Nothing but .NET Core: Going the Distance for Developers
Microsoft’s .NET isn’t new to the game. For the last 20 years, this software framework has been used by developers to create Windows-based applications and services. But increasing rates of open-source, multi-platform adoption across enterprise IT environments prompted a pivot away from proprietary properties to .NET Core. It’s an open-source platform that supports Cloud and on-premise deployments and hosting support for everything from Kestrel to IIS to Apache and Docker.
.NET Core isn’t a complete slam-dunk for Microsoft; the solution lacks cross-platform audio support and native GUI building. It now ranks fourth among developers as their framework of choice, just behind React. So let’s hit the ground running. What’s so great about .NET Core, how does it benefit developers, and what’s next for .NET?
Making This Shot Count
With most companies of any size choosing a mix of build vs. buy, cross platform, cloud-enabled apps are critical to making the most of development budgets and avoiding time and effort spent reinventing the digital wheel for new desktop and OS markets.
.NET Core offers key features to reduce the need for redundant development, including:
1) Cross Platform
Linux reduces deployment costs, allows easy use of great CI/CD tools such as kubernetes, docker, and other open source DevOps tools. Windows allows companies to maintain their existing infrastructure of Windows machines to use as development machines. Docker on Linux gives developers the ability to build microservices architectures which have been shown to be lower cost to develop and maintain.
2) Performance for Web
New technologies in .NET Core were built for web performance. .NET Core is targeted at web developers, so they built it with a speed that competes with Node.js. It can run on Apache, Nginx, or Kestrel instead of requiring IIS which can slow things down.
3) Great Languages
Many companies have built competencies around C#, but now they can migrate from .NET to .NET Core, gaining the other benefits without having to significantly retrain their workforce. This makes the migration much easier for existing .NET shops vs. choosing Python or Node.js, while gaining many of the same benefits of the other platforms.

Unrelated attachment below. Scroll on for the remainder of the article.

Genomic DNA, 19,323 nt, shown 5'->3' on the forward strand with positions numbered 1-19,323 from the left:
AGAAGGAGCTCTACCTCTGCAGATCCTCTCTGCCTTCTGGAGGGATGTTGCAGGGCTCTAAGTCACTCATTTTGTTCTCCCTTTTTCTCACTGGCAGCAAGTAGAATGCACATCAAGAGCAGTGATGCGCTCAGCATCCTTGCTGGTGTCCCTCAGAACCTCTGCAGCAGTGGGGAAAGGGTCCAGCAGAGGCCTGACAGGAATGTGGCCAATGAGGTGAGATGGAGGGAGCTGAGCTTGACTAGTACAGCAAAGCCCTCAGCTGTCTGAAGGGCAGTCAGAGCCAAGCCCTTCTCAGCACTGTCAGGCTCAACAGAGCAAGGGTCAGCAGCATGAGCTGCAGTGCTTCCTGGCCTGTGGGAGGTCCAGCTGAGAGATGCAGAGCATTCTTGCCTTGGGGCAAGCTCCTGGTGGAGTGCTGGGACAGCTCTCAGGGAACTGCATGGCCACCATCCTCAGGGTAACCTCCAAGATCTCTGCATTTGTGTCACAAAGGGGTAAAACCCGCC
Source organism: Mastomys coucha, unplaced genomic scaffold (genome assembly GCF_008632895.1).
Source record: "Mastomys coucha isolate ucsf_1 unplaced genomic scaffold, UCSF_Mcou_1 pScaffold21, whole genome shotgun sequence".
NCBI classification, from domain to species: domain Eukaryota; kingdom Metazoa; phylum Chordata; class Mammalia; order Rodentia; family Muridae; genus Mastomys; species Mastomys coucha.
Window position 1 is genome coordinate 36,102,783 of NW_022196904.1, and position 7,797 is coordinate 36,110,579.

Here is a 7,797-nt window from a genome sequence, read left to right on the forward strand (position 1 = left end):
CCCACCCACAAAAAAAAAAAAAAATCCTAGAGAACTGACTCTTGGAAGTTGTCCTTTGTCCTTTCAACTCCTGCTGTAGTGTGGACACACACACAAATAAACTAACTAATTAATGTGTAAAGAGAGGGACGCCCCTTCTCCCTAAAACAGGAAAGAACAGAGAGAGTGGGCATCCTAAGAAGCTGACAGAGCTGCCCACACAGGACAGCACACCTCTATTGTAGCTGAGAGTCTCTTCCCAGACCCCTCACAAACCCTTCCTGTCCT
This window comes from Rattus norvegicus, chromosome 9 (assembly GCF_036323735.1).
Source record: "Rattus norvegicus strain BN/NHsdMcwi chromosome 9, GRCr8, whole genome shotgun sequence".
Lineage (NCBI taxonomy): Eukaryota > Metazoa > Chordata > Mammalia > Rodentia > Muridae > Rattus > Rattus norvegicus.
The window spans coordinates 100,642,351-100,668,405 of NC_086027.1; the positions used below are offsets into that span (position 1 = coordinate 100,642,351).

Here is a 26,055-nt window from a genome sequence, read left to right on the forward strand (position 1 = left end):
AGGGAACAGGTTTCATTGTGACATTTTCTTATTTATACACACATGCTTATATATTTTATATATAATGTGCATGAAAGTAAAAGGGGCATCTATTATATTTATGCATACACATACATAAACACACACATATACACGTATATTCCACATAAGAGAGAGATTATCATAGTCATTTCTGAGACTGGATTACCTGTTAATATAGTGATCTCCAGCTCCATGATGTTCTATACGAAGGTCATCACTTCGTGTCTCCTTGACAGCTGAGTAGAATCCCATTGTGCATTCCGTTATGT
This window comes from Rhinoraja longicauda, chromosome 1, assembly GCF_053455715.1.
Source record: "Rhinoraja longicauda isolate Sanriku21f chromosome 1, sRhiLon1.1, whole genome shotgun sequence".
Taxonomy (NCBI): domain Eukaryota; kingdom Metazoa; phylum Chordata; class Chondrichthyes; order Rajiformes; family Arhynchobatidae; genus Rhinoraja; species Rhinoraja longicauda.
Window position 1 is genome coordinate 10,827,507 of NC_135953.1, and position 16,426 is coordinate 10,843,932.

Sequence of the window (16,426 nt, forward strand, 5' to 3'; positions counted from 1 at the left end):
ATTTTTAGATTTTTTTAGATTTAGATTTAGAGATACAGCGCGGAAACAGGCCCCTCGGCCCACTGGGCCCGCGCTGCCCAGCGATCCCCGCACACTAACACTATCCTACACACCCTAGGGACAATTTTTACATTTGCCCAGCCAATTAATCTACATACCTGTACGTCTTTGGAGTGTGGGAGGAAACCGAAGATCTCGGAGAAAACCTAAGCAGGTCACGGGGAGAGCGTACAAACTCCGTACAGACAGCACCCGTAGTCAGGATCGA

4) Great Tools
Visual Studio is arguably the best integrated development environment (IDE) available. Visual Studio Code is also now available on Linux, and you can be sure that Microsoft will have powerful integrations for use with .NET Core. These tools drastically improve a developer’s productivity, which is why Facebook adopted VS Code as its development platform. Combining these tools with the open source DevOps tools gives developers the best resources across the board.
On the Ball
What does this core conversion mean for developers in practice? Microsoft has made a commitment to .NET Core. Essentially, it’s the new .NET. So any developers that want to keep their applications current should know…. this new release isn’t going anywhere, unlike Silverlight.
Accusoft is always striving to create the most innovative solutions for the market. In light of Microsoft’s latest announcement, our engineering teams are working to develop .NET Core offerings for several of our SDKs. Barcode Xpress was first on the list, and is currently available for purchase. Many others will follow suit in the coming months.
The .NET ecosystem is still evolving. As noted by the SD Times, the most recent .NET Core version — 3.0 — will be the last standalone iteration. In 2020, Microsoft will merge all .NET solutions under a single banner that includes support for all basic .NET structures and Core advantages such as client-side support, built-in dependency injection, and Blazor integration. .NET Core is going the distance, and it’s here to stay.